Be honest. Few of us actually read nutritional labels. That said, marketing specialists have studied which labels may make a difference, and to whom. Can we use their findings to help us make other choices?
I rarely see anyone looking at food labels. We make our food choices based on taste, price, and our sense of what might be good or bad for us. This behavior on our part has been problematic for those pushing regulations over nutritional labeling, the “good or bad for us” – after all of their effort; we continue to make unhealthy choices. A new study looks at an abbreviated nutritional summary, put on the front on the package (FOP) where it can’t be missed, but looks at the supply side (manufacture), not the demand (sales). They conclude that those FOP labels cause manufacturers to create healthier products.
The study employed a dataset including 22,000 products in 40 categories with changing nutritional profiles over 16 years, looking at how nutrient values changed in response to the introduction of FOP labeling. In a moment of rare candor, the marketers point out that the standard nutritional labels have had little impact on consumer’s nutritional choices – few of us chose food based on its thiamine levels. FOP labeling reduces the information to the top public health concerns, reducing all that extraneous informational clutter. The top four are calories, saturated fat, salt, and sugar.
Over time, the presence of these voluntary labels resulted in 13% fewer calories, saturated fats, sugars, and 4% less salt for these products overall. More importantly, it took only one manufacturer to get the ball rolling. The reductions were greater for
- Premium brands were price was not a factor
- Brands within a narrow marketing category, where differentiating one’s product from the competition was more critical to purchasing decisions
- Brands that were more unhealthy initially
- Brands with a great deal of competition
Competition for sales makes manufacturers more responsive, especially for manufacturers who, in this case, voluntarily chose to compete, tilting the playing field in their favor through labeling.
The drumbeat of nutritional public health (yes, public health encompasses more than pandemic responses) has stressed the four categories in FOP labeling as the most critical to consider. Manufacturers who can reformulate and compete within those categories do so; their competitors follow suit across various competitions from premium to commodity products.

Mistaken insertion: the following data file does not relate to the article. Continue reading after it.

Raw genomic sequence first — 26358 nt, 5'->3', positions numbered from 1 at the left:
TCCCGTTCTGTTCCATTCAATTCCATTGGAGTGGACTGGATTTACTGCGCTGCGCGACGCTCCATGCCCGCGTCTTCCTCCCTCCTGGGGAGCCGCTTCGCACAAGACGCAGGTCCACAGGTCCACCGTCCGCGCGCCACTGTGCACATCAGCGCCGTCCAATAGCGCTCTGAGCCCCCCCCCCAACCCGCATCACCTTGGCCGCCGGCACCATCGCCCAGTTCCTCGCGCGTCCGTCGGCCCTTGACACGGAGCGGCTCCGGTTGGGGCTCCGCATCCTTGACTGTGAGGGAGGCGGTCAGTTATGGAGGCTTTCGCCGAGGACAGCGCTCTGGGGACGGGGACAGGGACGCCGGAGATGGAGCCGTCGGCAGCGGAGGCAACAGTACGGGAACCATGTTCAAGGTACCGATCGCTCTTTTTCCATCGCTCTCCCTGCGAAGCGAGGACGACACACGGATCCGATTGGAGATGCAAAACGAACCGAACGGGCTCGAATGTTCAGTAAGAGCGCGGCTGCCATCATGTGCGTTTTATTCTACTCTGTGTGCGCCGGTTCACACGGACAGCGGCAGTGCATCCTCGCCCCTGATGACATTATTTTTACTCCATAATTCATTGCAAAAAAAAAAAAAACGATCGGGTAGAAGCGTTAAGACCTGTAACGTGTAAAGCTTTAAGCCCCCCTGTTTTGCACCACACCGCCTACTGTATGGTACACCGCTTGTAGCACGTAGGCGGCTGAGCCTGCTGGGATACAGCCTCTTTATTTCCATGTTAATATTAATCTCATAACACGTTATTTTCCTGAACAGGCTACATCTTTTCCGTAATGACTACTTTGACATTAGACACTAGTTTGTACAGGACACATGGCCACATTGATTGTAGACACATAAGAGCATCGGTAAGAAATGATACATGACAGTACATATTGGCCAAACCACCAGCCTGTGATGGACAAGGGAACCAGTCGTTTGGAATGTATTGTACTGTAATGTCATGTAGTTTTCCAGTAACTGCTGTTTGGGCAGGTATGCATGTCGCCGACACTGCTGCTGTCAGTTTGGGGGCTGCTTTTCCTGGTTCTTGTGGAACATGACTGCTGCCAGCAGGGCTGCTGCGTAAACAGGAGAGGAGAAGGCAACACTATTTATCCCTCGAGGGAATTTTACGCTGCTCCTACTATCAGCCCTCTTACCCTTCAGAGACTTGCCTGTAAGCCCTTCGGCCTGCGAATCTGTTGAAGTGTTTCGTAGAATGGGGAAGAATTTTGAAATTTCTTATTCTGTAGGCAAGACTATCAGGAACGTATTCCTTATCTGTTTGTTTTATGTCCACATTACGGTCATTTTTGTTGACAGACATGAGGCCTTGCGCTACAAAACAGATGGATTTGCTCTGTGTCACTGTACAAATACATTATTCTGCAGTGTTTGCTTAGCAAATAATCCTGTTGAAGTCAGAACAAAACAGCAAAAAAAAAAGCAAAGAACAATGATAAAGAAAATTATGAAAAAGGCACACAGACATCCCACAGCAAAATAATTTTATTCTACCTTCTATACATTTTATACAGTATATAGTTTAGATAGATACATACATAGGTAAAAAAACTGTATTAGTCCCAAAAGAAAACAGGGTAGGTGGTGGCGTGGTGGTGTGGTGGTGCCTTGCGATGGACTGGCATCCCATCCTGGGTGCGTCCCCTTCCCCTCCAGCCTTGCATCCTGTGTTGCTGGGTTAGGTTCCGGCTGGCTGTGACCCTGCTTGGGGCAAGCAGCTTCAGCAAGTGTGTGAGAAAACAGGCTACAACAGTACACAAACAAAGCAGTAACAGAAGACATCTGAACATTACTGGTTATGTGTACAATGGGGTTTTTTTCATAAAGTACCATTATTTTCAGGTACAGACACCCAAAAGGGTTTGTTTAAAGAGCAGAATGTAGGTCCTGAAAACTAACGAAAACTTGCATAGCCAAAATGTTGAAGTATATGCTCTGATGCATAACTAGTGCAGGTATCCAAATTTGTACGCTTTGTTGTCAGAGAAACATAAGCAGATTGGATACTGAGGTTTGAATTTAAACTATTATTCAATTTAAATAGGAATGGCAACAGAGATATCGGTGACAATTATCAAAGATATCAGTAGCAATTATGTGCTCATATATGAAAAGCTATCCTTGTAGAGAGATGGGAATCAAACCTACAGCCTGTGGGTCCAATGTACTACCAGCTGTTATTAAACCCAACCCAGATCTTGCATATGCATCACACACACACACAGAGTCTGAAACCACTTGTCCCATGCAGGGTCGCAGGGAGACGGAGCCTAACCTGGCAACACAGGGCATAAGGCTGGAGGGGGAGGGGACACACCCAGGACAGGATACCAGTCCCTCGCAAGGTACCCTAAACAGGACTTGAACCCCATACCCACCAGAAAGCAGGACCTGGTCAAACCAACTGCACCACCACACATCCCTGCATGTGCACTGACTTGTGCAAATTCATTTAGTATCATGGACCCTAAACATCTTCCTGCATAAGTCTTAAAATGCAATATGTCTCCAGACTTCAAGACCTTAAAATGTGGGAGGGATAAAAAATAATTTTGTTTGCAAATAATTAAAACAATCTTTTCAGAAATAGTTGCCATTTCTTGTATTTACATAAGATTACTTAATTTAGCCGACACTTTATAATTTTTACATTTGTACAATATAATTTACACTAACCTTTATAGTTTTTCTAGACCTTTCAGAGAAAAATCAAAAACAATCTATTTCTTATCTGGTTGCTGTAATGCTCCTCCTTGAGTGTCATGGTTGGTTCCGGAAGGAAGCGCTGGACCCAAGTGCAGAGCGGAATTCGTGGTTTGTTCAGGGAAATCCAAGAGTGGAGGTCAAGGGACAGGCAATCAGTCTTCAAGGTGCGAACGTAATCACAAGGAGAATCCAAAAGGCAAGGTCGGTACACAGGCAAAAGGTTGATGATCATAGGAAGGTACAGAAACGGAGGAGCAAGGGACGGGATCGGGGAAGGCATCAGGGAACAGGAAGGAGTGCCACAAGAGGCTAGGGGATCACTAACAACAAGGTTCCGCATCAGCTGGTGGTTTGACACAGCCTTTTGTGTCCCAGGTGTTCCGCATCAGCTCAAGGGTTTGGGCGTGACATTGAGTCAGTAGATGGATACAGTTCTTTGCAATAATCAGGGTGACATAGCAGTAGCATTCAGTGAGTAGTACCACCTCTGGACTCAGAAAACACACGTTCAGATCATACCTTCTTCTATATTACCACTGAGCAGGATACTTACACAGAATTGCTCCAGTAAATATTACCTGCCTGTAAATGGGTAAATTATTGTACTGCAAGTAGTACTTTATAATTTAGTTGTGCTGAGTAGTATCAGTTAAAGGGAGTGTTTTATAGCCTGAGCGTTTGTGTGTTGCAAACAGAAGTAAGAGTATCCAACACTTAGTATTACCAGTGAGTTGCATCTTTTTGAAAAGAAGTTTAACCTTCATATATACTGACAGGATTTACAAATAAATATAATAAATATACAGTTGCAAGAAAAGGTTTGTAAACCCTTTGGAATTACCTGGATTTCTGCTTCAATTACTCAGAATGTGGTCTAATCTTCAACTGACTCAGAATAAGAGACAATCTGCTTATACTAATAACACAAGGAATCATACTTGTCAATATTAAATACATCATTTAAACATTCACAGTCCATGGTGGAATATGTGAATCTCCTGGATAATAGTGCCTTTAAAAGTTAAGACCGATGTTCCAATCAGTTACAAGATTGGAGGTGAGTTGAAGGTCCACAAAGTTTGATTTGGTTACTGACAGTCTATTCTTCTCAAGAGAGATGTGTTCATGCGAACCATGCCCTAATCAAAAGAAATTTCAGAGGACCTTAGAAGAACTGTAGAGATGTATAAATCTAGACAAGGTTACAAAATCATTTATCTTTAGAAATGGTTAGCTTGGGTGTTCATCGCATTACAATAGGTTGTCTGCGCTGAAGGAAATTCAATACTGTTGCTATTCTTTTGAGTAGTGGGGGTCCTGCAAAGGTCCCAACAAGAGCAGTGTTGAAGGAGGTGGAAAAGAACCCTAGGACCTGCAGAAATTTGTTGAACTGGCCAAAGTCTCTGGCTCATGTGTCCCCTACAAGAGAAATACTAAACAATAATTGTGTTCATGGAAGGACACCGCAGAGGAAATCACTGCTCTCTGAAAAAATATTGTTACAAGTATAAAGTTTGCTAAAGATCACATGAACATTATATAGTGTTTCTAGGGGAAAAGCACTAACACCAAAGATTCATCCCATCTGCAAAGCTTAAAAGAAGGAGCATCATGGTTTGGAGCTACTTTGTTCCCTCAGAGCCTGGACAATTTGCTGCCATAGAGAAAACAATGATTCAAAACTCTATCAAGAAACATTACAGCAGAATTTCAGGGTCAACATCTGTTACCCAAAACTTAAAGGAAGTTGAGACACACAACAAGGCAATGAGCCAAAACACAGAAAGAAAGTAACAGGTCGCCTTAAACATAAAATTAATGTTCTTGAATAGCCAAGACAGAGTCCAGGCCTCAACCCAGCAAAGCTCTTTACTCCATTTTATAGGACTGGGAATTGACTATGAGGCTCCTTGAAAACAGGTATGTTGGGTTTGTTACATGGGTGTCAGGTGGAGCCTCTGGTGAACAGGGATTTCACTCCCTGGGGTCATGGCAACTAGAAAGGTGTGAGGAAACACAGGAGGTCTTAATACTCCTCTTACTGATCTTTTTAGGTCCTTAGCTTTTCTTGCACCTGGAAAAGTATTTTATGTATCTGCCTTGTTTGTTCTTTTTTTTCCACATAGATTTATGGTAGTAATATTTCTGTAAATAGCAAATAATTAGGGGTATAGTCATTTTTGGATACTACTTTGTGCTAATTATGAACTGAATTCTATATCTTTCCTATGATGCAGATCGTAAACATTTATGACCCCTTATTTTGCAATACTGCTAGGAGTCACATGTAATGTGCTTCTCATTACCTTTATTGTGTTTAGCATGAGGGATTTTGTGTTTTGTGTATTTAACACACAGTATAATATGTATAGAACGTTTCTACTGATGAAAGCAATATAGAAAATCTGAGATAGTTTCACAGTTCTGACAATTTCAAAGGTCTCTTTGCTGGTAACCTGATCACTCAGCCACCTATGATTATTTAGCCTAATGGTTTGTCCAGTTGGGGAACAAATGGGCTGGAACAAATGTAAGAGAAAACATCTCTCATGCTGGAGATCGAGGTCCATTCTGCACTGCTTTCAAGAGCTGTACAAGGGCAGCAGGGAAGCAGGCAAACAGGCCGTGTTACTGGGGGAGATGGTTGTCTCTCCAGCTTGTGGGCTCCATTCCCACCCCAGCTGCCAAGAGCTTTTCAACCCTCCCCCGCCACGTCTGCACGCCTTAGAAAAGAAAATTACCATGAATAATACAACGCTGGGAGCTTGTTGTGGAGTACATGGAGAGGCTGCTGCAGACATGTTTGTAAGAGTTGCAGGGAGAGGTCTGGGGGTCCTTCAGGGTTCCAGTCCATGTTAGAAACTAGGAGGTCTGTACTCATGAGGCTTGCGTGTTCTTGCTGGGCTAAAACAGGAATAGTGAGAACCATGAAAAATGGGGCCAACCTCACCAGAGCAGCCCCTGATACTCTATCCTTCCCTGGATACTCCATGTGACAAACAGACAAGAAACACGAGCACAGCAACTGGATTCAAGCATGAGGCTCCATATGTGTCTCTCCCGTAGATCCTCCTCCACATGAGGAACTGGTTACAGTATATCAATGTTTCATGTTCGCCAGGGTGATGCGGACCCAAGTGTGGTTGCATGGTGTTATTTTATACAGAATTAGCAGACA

I would hasten to point out that it is not the label that causes the change, but the competition the label fosters — a competition based on what is relevant to consumers in their decision-making. Supply and demand are entangled with one another. Competition is a word describing that entanglement.
A lesson here for healthcare spending
Healthcare coverage is a competitive market, just like foods. There are premium plans, plans with specific coverage, barebone plans, and plans, like Medicare Advantage, similar to commodities competing on side benefits or price. The annual search and churn within the healthcare insurance market is underway; you’ve seen the ads interspersed with those political ads that are thankfully now gone (except in Georgia). What are the salient concerns of those of us purchasing healthcare coverage? Primarily who and where the care is provided and its costs to us.
Perhaps we can take a lesson from nutritional labels and have insurance companies provide their own FOP labels indicating your premium, anticipated out-of-pocket costs, where the care is covered, and if your physician is in the mix. The insurance companies already have this information; they use it to set the annual premiums, co-pays, and deductibles; it is not a new regulatory burden. What would be required is that instead of hiding that information on the back of the container along with the benefit of, say paperless transactions, the thiamine of insurance labeling, these salient concerns were summarized up front where you could easily find them. This study suggests that this form of transparency would allow competition to exert its invisible hand and give consumers what they want, lower prices for care that is geographically and emotionally accessible.
Source: Competitive Effects of Front-of-Package Nutrition Labeling Adoption on Nutritional Quality: Evidence from Facts Up Front–Style Labels Journal of Marketing DOI: 10.1177/0022242920942563